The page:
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Misclassification of Employees as Independent Contractors Update: Should you issue an IRS Tax Form 1099 or W2?

Our Contractor/Employee Misclassification Employment Lawyers have been closely following the New York State Department of Labor’s efforts to crackdown on misclassification of employees as independent contractors. Recently, New York enacted legislation entitled, “New York State Construction Industry Fair Play Act.” which states that a construction worker is presumed to be an employee and not an independent contractor unless very specific criteria are met. This law is not expected to be good news for companies who are not compliant with worker classifications; however, it should enable more workers collect employee benefits such as paid vacation, health insurance, contribution towards payroll taxes and reduce the burden on companies that are compliant. Misclassification can have serious consequences, often with complex intermingled issues, for companies that could be subject to multiple and simultaneous investigations from several departments within the New York State Department of Labor, the New York State Workers Compensation Board, the IRS and a class-action lawsuit by misclassified workers. Federal Express Ground and World Wrestling Entertainment (WWE) are two well known companies who have faced misclassification issues recently. Our New York Employee Misclassification Lawyers and Attorneys have represented many businesses and individuals regarding employee misclassification issues. Contact one of our New York Employment Lawyers at (800) 893-9645 to confidentially discuss your question or issue.

Under the Act, a construction worker will be considered an employee unless the worker is a separate business entity or the following three criteria are met: (1) the worker is free from control and direction in performing his or her duties; (2) the services performed are outside the usual course of the company’s business; and (3) the worker is customarily engaged in an independently established trade, occupation, profession, or business that is similar to the service at issue. Only if all three criteria are present, the worker could be treated as an independent contractor. This is a high standard for most companies to meet.

Proper classification of workers as 1099 Independent Contractors can be a significant advantage to companies. Companies can take advantage of many benefits if they correctly classify workers as independent contractors. For example, companies do not have to pay employer portion of payroll taxes (i.e., FICA and FUTA), and offer employee benefits, which can be substantial, to independent contractors. However, although the use of consultants and independent contractors is on the rise, our experience has shown that many companies intentionally or negligently improperly misclassify workers. Many companies incorrectly have workers sign an independent contractor agreement, which is often poorly drafted and downloaded online from a free site, and then believe that they can treat the workers as independent contractors. This is a dangerous practice and not legally tenable. Proper classification requires careful legal analysis. It is best for a company to consider its worker classification practices before it is audited by the Department of Labor or IRS. Our Employment Law Attorneys have helped companies properly classify workers and helped employees collect benefits when they have been improperly misclassified.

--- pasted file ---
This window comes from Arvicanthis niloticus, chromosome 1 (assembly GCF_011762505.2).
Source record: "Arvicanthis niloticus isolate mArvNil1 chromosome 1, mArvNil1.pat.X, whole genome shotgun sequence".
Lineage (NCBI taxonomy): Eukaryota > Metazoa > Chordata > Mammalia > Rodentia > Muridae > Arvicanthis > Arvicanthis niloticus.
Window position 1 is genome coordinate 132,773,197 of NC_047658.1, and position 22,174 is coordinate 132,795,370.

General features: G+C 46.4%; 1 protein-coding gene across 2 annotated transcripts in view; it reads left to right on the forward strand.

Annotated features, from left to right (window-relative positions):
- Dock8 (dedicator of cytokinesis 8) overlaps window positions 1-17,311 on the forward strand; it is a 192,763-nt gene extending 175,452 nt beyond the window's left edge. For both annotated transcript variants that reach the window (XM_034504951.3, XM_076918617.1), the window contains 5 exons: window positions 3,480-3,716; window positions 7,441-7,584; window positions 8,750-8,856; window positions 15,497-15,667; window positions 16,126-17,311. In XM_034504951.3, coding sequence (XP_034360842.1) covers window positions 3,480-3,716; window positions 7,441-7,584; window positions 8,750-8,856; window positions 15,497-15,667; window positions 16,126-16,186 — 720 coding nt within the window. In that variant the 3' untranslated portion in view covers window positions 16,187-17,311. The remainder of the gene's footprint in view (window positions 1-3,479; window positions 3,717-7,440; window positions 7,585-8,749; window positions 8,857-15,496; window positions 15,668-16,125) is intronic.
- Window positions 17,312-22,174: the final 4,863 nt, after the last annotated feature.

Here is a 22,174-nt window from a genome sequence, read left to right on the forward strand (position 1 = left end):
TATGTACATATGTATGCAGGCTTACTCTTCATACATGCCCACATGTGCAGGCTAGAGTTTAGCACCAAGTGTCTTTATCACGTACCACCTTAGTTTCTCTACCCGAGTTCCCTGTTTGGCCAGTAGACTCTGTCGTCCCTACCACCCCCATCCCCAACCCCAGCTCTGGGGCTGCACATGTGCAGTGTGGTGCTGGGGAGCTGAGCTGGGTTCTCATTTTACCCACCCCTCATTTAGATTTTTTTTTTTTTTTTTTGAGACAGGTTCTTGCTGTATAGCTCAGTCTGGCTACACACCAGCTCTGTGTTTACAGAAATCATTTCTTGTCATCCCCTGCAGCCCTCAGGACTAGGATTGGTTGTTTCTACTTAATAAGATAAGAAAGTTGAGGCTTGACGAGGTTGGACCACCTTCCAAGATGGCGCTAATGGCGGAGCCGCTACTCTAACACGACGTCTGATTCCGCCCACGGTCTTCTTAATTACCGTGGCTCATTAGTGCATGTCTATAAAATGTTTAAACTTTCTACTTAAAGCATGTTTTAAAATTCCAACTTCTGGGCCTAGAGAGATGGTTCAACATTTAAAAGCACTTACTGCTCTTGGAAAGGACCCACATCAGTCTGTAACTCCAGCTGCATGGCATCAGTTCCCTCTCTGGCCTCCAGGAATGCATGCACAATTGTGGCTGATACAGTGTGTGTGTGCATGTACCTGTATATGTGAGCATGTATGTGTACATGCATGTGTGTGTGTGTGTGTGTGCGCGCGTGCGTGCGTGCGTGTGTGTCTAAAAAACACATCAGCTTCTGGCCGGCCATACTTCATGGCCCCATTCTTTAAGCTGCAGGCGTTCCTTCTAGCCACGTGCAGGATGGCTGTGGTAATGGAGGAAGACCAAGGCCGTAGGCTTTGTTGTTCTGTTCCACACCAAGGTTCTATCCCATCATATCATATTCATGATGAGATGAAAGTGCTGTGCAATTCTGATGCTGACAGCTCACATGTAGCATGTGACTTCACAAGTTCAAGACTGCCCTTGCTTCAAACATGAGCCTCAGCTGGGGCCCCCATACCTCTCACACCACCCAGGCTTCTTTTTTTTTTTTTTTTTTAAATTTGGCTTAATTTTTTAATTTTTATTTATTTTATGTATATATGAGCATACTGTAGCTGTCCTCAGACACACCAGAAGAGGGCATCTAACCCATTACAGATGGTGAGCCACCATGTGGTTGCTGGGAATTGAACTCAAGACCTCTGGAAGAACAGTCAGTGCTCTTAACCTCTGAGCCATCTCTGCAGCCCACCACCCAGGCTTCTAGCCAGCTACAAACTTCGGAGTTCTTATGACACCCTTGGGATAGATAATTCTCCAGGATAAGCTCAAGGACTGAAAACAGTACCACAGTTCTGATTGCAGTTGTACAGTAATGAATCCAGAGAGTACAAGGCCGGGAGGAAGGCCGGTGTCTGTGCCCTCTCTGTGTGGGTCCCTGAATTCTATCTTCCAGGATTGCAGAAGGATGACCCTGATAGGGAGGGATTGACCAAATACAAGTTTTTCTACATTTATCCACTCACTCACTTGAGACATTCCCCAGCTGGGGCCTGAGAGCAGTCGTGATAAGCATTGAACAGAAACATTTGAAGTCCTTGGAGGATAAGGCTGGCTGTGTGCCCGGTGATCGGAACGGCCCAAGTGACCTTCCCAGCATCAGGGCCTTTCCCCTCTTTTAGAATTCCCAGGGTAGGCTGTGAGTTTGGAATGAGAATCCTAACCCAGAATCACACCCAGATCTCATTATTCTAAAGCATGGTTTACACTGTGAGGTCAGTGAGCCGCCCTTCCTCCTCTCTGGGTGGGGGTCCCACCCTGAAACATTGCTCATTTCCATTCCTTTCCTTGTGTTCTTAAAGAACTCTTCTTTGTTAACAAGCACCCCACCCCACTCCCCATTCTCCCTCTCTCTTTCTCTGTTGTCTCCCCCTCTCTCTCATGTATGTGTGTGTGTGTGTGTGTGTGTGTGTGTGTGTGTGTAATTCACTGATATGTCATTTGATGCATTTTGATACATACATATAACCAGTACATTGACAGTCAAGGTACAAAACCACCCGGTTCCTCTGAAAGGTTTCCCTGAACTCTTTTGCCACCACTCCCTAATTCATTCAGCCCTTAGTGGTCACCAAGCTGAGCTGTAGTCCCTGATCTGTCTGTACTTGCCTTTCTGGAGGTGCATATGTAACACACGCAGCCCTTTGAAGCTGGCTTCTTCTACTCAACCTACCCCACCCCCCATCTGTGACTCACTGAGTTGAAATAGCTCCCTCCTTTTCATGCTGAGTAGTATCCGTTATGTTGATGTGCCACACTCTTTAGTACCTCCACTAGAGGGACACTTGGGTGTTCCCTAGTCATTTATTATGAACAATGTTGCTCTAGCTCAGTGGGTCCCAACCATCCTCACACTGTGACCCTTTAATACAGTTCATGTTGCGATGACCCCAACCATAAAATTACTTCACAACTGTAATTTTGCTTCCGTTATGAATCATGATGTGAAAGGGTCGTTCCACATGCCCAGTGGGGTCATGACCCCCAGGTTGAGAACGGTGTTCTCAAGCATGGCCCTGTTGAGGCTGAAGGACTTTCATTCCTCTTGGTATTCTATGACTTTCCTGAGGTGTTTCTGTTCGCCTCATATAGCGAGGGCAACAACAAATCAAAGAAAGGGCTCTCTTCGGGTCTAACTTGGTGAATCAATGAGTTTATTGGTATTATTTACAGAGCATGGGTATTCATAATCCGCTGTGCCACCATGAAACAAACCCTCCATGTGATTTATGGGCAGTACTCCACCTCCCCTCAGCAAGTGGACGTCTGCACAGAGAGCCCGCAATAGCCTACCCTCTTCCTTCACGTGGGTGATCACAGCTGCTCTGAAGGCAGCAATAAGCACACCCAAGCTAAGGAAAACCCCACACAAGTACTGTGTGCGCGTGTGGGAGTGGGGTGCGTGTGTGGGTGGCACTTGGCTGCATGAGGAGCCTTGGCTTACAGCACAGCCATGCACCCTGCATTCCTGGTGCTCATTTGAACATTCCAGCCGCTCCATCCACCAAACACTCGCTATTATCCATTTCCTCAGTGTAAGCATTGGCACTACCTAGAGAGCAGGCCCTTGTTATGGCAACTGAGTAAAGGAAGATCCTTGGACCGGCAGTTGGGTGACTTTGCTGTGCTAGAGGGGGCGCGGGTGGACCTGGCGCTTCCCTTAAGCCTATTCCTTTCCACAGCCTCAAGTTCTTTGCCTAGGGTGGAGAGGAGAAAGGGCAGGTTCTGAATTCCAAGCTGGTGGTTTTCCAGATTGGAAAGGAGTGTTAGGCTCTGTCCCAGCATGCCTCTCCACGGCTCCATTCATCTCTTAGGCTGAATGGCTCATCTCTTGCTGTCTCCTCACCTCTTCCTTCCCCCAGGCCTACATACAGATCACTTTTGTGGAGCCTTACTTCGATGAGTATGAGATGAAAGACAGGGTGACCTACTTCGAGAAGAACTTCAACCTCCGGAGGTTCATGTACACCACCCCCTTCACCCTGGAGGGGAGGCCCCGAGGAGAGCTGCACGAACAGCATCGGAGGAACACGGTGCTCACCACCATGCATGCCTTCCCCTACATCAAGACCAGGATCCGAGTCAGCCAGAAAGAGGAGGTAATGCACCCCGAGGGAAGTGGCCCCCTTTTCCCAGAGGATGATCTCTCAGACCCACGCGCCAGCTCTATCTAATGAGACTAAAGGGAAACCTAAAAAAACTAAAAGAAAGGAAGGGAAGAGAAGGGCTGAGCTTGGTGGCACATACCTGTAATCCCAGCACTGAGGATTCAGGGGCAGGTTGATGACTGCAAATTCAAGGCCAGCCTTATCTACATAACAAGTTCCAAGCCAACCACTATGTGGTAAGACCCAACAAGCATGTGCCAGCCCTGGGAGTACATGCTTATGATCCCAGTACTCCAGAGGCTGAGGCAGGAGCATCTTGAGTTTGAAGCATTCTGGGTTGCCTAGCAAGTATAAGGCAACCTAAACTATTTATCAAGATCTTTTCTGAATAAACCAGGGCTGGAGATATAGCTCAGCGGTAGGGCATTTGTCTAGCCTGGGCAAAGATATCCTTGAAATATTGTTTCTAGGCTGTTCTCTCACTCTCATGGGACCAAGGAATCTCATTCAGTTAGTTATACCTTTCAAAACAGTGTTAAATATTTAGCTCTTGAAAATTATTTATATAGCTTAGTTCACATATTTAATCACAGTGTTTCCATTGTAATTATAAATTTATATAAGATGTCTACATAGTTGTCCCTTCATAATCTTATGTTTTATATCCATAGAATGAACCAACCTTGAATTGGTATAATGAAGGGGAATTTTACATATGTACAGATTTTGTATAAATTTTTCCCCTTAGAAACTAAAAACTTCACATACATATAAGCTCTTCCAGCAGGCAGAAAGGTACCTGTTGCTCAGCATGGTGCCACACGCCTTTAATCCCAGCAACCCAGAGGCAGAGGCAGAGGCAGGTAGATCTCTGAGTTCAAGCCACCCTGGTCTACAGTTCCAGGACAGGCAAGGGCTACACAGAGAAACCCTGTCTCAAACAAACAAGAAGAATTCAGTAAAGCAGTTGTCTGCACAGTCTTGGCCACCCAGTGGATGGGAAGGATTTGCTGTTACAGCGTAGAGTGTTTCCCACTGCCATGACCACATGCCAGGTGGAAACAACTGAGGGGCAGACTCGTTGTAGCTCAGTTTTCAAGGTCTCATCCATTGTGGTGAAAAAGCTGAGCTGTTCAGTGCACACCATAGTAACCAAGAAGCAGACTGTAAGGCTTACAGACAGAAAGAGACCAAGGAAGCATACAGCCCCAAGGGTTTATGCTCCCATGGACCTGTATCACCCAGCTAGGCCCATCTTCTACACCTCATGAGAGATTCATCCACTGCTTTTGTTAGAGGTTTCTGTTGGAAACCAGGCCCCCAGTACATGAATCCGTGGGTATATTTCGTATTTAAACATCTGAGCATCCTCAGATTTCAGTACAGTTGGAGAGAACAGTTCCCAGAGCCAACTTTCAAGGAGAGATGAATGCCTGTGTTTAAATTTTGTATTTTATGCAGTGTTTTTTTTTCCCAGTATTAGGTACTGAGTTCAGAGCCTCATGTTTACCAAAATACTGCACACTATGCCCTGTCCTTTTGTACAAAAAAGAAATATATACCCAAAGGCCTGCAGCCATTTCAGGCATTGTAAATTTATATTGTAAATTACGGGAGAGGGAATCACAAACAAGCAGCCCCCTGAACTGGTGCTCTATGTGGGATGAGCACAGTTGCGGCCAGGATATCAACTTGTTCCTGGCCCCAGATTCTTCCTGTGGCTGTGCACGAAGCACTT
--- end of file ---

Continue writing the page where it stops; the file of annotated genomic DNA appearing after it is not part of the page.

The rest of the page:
Thumbnail image for Thumbnail image for Thumbnail image for Thumbnail image for Thumbnail image for Thumbnail image for top.lawyers.arrive.mag.2011.jpgIn addition to the potential of a class action lawsuit, the penalties against a non-compliant company are significant. Companies, including some shareholders, who willfully violate the New York State Construction Industry Fair Play Act may be subject to civil and criminal penalties. The Act expressly prohibits companies from retaliating against workers who complain about their misclassification status. Furthermore, employers are required to a posting a Notice in workplace specific to the Act. Contact our New York Employee Misclassification Attorneys to confidentially discuss your misclassification issues at (800) 893-9645.

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